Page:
I enjoy collecting old text files and
demoscene stuff. There's a lot of people interested in this
stuff, so you can find a lot of old archives of ASCII/ANSI artwork,
e-zines, demos, cracktros, music and other stuff.. It also helps
that there's basically a perfect working emulator for almost every
hardware platform ever created.
Recently I discovered that Jason Scott had given a speech on Inter-Pirate battles through the years.
It's really facinating to read some of the files that get passed back
and forth between groups. You can get the archive here. There is also this site which you can spend many decades searching and looking at notices.
There also happens to be a load of Scene related collections on
archive.org. Below I'll start with some links to my favorite
Scene sites, and then provide some technical information about running
Running graphic demos in Linux using Wine:
Running modern graphics demos under Wine is
a hit or miss. Apparently it boils down to how Wine can
process the items which use Windows proprietary calls (like Direct3D)
to interact with
the graphics card. On the other hand, running old school DOS,
Amiga, or C64 demos under Linux works great becuase we have emulators
such as DOSbox, FS-UAE, and Vice.
32 bit Windows demos can be run simply via
"wine xxxx.exe", YMMV. One thing I've noticed is that getting
vertical sync to work with OpenGL in these demos is a bit
strange. I use Nvidia graphics cards and tearing is something
that my eyes are very sensitive to. So I always configure my
systems to sync to vblank for OpenGL rendered content. In demos
using Wine I've noticed that sometimes you actually have to turn the
vsync off to get the vsync to
work! Apparently this has to do with the way Wine interacts with
the nvidia setting utility. More info here. If you see tearing in an OpenGL demo
and use an Nvidia card, try setting this environment variable before
running the demo with Wine:
UPDATE There's a new emulator on the block called FS-UAE and it's using the WinUAE codebase. It kicks ass, is easy to configure, and has already gained a huge following. I strongly suggest using it for Amiga emulation on Linux.
I consider the info from here on superceded by FS-UAE, but will leave it in case someone needs it. In Linux there is basically one native Amiga emulator and that is called UAE. There is the E-UAE version from Richard Drummond, then there is a OpenGL bilinear vsync patched version, then there is the actively developed P-UAE version which is attempting to port to different OSes and bring it to the level of WinUAE (discussion forums here).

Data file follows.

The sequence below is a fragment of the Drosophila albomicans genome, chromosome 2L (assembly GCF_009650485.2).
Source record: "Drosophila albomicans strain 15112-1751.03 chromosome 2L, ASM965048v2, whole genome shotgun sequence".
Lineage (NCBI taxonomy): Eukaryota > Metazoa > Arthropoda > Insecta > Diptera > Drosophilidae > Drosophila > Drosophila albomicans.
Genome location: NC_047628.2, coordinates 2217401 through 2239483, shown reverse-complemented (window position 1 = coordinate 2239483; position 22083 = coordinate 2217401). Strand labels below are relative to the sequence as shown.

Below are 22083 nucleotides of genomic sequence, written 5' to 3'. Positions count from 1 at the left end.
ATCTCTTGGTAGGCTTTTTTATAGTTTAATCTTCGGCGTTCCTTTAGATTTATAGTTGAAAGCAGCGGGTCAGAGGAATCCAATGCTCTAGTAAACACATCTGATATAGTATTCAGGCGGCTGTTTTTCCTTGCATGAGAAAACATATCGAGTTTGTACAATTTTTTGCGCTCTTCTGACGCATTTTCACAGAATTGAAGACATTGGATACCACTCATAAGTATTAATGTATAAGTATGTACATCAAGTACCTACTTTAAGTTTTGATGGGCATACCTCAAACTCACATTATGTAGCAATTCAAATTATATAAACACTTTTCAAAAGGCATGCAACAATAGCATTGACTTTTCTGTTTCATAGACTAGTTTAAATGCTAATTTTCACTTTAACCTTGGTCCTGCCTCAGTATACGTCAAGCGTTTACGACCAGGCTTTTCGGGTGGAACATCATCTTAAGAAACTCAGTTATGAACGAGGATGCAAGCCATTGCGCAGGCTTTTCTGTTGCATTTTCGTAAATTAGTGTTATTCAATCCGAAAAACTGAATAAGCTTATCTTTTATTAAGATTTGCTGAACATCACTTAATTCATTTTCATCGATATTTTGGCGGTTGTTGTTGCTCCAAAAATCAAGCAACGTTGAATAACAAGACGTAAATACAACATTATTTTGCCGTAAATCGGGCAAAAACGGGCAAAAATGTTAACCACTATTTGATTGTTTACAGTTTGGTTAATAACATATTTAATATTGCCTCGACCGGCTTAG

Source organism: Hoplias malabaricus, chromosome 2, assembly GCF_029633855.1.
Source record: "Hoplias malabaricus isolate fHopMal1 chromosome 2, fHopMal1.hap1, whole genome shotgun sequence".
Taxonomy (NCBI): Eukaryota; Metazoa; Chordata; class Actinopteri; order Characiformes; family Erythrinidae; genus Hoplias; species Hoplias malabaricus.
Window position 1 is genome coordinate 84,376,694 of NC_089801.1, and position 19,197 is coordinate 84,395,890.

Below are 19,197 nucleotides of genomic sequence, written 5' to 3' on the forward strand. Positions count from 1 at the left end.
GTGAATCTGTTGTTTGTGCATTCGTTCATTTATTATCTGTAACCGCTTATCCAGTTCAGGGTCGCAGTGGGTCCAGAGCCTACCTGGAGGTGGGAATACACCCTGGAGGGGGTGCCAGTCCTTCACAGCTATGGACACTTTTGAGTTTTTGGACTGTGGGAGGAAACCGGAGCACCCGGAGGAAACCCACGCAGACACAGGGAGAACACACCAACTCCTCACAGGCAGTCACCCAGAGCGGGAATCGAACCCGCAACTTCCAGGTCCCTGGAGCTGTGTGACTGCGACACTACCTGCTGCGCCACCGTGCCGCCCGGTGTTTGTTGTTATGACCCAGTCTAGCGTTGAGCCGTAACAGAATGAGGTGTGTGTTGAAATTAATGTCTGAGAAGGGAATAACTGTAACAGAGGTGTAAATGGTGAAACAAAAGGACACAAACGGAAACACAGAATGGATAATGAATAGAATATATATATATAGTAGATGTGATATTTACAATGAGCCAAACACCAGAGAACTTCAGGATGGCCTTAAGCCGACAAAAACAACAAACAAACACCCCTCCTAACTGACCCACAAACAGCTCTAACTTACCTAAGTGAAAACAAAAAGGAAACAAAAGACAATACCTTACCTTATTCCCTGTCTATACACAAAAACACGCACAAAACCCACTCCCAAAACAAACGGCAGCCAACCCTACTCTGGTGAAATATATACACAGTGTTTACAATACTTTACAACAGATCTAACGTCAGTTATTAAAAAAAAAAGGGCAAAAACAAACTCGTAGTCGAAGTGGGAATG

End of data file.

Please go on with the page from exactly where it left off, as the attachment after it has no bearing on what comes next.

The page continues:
The keys to success is
a good .uaerc configuration file since the GUI doesn't open up to all
the different options. I linked to mine here,
you'll need to tweak it for the directories you're using and your other
preferences. I use an LCD on my main box and like to have the low
resolution from emulated systems smoothed out and vsynced. The
GUI of these different versions is the same. Below I listed the
most important parameters to setup. ADF format programs are just
Amiga Disk Formats, so you can load them up into the section that
allows you to load floppy disks. When you run "exe" style Amiga demos you make the directory containing the demo exe as a hard disk, and make the
exe as executible in Linux. When the emulated Amiga boots into
the workbench environment, type in the full name of the exe like
this "demo.exe" and press enter. You also need a copyrighted
kickstart ROM image to make this all work, which is not difficult to
68020 with 68881 FPU, fastest speed with timing
JIT 8092 MB cache
Chip 2 MB
Slow 1 MB
Fast 8 MB
Z3 zorro 64 MB
Here is an example of using CLI techniques and scripts to run DOS demos using DOSbox:
Find some DOS demo you like. For example, recently I saw some demoscene videos called The Art of Textmode by RaD Man of ACiD and The Full History of the Demoscene by Tamas Polgar. In The Art of Textmode, RaD Man mentioned this old school DOS demo called Starport by Futurecrew, and he liked it becuase of the early parallax scrolling it used.
Create a text file in the same directory as the DOS exe and call it starport.conf, copy the following into it:
mount C "/home/xxxxx/Scene" -t dir
Create another file in the same directory and call it starport.sh, copy the following into it, also make it executable:
dosbox -conf ./starport.conf ;
Now simply run the starport.sh script and watch the results.
may need to tweak some of the parameters in the conf file. Read
the default dosbox conf file that should be located in your
/home/xxxx/.dosbox directory.for information about what all the options
mean. You could also just use the example configuration above in
your default .conf file, so then all you need to do is run DOS programs
like "dosbox xxxxx.exe"
If you want to use a GUI interface to DOSbox then I recommend DBGL. It's a simple interface and allows you to create profiles for individual programs.